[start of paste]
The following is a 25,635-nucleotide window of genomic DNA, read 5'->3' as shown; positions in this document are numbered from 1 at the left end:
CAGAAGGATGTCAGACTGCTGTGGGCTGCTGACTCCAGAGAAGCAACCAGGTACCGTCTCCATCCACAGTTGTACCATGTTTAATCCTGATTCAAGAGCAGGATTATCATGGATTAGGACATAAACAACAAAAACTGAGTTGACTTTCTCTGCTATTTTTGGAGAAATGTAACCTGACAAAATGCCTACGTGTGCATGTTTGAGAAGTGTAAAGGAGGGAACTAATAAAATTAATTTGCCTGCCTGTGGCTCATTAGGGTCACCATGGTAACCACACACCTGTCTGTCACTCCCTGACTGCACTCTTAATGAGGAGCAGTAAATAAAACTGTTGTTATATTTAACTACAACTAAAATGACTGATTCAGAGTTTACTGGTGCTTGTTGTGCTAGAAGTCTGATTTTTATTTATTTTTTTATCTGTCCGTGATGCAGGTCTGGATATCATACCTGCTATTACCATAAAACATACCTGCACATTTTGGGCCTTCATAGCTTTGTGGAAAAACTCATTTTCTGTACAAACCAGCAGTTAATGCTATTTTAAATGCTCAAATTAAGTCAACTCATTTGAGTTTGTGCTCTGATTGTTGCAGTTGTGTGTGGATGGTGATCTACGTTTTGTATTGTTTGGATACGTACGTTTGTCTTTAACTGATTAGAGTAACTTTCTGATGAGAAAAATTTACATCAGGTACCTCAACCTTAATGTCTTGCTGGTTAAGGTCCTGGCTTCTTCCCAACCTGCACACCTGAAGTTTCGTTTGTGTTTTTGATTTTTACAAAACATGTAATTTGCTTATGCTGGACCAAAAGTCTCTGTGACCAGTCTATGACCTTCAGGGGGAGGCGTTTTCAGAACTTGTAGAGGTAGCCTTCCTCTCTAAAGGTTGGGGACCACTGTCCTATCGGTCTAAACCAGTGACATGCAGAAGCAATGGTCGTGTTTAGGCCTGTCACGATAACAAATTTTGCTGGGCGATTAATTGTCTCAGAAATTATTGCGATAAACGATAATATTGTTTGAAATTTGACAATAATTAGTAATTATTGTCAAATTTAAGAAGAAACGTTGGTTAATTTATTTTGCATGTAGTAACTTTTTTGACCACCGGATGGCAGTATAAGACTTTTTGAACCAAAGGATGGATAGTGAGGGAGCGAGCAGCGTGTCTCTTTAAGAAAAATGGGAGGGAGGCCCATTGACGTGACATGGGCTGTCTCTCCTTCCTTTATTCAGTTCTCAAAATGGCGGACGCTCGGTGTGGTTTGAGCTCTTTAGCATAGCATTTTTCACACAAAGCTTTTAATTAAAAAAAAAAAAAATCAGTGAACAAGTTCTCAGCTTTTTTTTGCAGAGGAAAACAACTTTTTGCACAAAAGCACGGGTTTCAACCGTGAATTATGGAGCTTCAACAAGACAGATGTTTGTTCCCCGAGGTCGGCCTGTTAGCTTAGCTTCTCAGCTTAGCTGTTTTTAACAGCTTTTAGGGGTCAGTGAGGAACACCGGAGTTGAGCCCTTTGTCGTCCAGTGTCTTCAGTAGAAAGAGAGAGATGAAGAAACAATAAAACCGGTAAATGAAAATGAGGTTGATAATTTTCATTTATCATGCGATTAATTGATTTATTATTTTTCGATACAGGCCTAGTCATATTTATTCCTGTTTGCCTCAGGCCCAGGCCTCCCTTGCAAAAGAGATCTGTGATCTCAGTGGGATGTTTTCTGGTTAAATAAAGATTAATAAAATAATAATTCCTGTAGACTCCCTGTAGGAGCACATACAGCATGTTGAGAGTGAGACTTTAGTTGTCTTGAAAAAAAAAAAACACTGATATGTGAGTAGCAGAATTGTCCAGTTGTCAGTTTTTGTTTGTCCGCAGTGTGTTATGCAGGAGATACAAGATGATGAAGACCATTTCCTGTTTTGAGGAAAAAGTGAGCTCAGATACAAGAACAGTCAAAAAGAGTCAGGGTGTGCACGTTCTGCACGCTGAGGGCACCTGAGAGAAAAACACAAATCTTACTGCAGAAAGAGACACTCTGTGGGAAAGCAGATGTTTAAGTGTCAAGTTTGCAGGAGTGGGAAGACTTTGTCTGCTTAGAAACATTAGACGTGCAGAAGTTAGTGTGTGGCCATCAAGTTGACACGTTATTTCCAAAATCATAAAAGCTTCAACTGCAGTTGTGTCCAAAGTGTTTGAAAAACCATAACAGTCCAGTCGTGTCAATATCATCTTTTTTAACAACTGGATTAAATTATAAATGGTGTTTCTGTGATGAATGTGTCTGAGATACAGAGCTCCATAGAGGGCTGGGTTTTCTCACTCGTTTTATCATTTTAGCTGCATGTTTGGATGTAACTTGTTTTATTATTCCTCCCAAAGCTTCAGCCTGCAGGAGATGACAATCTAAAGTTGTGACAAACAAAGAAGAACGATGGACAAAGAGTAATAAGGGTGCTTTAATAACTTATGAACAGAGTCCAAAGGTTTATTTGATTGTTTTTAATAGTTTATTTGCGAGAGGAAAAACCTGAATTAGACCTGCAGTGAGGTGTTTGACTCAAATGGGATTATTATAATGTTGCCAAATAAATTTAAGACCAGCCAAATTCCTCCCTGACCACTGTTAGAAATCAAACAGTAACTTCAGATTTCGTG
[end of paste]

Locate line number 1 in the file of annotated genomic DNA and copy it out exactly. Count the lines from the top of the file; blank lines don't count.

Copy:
The following is a 25,635-nucleotide window of genomic DNA, read 5'->3' as shown; positions in this document are numbered from 1 at the left end: